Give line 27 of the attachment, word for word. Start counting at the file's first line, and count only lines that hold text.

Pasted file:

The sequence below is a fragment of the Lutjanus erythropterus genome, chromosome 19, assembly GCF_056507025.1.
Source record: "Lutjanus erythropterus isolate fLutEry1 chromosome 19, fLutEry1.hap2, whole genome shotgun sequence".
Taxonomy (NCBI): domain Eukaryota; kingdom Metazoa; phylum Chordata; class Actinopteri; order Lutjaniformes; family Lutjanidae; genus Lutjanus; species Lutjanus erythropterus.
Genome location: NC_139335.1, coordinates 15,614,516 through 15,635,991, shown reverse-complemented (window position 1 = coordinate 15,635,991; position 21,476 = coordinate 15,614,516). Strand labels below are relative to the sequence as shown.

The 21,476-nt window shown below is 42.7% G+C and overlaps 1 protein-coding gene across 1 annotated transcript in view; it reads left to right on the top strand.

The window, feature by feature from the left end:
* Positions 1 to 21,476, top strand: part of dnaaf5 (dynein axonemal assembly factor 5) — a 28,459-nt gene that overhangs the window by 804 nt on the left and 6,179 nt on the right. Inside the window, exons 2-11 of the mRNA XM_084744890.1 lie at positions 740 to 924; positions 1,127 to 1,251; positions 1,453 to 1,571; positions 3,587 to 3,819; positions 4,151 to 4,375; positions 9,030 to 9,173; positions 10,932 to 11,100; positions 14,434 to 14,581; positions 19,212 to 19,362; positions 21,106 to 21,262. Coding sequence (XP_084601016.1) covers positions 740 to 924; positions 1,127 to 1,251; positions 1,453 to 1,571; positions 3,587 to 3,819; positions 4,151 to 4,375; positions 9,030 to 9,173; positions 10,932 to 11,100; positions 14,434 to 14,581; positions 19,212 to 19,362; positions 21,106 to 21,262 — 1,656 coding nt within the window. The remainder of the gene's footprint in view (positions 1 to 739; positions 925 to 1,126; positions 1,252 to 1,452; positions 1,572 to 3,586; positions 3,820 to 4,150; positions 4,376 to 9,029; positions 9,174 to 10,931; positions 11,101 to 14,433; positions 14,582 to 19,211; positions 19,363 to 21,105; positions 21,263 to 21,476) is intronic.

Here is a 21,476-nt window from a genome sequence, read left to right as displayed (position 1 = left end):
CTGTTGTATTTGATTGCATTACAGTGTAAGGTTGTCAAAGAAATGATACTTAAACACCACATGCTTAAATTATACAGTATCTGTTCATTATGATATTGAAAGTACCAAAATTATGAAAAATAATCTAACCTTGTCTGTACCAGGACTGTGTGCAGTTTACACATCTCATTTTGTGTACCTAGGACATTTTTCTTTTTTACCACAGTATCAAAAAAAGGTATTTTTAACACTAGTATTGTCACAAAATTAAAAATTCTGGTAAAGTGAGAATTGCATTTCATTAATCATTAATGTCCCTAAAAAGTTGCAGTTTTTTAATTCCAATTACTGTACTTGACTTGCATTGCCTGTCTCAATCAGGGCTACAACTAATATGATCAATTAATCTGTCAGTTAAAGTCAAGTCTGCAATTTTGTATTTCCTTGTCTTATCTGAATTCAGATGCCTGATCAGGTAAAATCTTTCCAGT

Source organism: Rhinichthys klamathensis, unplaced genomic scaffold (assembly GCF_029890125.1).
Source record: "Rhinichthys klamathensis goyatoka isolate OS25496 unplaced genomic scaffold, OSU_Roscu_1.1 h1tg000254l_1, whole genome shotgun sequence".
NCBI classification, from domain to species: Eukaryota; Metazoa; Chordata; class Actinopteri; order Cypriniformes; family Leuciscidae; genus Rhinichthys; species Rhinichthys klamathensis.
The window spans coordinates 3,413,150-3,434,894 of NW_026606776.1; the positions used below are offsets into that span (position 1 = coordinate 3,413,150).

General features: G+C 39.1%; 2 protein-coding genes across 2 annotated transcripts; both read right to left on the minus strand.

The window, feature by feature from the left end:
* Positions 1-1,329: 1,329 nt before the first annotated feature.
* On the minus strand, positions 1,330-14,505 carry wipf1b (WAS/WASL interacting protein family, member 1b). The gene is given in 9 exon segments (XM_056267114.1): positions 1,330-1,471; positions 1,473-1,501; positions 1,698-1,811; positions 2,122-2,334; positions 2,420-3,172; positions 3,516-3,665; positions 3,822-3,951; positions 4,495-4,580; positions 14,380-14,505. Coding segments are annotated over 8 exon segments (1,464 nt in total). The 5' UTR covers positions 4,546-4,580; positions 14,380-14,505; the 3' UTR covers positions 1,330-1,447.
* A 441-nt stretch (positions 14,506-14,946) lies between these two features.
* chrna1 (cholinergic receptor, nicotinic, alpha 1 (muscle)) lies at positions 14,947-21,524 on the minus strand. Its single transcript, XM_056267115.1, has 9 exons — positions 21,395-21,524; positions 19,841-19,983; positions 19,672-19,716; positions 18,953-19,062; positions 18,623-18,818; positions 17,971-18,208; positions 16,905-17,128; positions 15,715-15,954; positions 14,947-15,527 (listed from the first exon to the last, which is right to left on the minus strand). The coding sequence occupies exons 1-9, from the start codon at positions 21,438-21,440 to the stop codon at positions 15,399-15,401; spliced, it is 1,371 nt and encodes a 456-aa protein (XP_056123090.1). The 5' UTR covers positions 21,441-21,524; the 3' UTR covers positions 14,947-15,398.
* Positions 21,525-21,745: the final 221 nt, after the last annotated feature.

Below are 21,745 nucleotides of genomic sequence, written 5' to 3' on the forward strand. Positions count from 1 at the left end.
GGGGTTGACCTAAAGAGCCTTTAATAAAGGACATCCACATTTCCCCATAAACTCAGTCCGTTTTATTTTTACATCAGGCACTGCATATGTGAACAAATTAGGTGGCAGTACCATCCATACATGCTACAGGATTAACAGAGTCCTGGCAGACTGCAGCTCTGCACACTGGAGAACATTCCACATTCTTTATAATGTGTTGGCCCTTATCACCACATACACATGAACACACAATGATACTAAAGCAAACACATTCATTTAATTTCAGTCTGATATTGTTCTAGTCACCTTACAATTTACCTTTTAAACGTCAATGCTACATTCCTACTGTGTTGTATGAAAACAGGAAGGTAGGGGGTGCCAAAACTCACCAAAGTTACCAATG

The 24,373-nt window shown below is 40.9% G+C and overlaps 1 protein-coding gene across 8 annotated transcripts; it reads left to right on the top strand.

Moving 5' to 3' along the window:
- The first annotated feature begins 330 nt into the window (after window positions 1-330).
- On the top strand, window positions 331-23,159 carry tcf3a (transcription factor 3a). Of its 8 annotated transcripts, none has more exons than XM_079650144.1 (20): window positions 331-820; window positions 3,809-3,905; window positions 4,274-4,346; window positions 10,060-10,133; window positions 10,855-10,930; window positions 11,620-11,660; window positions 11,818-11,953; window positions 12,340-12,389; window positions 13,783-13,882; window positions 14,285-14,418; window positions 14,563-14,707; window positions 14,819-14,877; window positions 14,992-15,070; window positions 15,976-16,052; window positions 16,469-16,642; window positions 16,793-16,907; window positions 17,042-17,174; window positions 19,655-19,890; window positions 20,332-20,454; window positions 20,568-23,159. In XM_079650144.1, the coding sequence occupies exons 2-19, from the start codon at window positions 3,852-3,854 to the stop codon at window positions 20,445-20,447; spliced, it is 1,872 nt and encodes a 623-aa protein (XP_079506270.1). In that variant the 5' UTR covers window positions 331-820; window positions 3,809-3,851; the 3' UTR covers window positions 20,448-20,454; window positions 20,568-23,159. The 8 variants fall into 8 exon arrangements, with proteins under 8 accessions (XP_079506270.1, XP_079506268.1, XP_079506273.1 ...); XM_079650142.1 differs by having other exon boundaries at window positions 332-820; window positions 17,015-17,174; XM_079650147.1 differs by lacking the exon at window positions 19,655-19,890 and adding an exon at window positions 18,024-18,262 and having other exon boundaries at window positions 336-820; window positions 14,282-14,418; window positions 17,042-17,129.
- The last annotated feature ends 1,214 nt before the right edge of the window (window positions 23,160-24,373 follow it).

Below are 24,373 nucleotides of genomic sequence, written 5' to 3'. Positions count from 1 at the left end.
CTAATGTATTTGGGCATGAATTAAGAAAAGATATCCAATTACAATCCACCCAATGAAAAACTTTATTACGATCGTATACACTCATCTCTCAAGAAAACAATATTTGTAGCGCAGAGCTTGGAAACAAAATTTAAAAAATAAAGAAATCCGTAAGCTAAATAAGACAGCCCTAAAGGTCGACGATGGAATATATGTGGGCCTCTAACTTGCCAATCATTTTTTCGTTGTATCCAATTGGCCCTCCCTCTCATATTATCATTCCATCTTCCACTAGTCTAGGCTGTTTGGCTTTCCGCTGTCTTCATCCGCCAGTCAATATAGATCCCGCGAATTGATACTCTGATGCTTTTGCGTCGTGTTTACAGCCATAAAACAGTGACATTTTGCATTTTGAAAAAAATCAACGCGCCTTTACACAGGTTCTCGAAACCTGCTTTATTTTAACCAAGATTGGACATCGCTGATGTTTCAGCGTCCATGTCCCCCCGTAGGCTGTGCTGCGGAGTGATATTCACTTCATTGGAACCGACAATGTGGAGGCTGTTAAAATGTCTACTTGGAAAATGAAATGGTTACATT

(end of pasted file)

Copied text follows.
- The last annotated feature ends 1,214 nt before the right edge of the window (window positions 23,160-24,373 follow it).